The Leaf Sheep (Costasiella kuroshimae)
The leaf sheep is a fascinating slug since it can photosynthesize. That said, there does not seem to be a lot of information about this slug, so let's see what is available and what we can find.
Physical Description and Behavior
The look of this sea slug makes it stand out among anything else around it. This is mainly due to the green dotted spines that pop out of its back, which are akin to leaves. It has two beady eyes and antennae that look similar to that of sheep's ears. It only grows to about 1 inch (2.54 cm), so it is very small.
Its resemblance to a tiny tree is a bit ironic, as the slug can photosynthesize. Through the process of kleptoplasty, it takes the chloroplasts from the algae it eats and incorporates it into their bodies. That said, it is not well understood why and how they do this. Studies have shown that the chloroplasts can survive in some species of Costasiella, but they don't appear to be used as a way to nourish it in times of famine.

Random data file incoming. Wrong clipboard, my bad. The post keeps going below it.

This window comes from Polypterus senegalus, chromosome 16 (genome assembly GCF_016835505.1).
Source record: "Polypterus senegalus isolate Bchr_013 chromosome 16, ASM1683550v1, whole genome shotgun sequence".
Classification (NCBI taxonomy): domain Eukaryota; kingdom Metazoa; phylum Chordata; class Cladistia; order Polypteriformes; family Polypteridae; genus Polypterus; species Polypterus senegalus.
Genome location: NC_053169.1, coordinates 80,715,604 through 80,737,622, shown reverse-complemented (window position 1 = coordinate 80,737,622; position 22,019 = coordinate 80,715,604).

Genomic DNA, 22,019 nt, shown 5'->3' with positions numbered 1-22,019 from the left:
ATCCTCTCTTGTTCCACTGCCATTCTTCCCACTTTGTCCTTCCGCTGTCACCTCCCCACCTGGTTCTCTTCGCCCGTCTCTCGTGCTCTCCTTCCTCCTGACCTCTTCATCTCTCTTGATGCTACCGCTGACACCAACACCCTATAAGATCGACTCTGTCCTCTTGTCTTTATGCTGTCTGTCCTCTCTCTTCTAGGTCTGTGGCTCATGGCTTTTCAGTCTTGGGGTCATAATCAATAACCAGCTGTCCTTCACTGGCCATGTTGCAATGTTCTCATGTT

More information is needed on this slug. Some experts feel as if this species does not have a firm anatomical description. As a result, many species of the genus Costasiella might be shown as the same species. This can explain why this species seems to come in a variety of colors.
Habitat and Location
These sea slugs were first discovered in Japan; but within 20 years since its discovery, it has been found in other areas as well. Sightings have also been seen in Singapore, Indonesia, Papa New Guinea, Northern Australia, and New Caledonia.
To see this little guy in action, check out the video below. Sadly, it is in Burmese, but you can still see the sea slug in all its glory.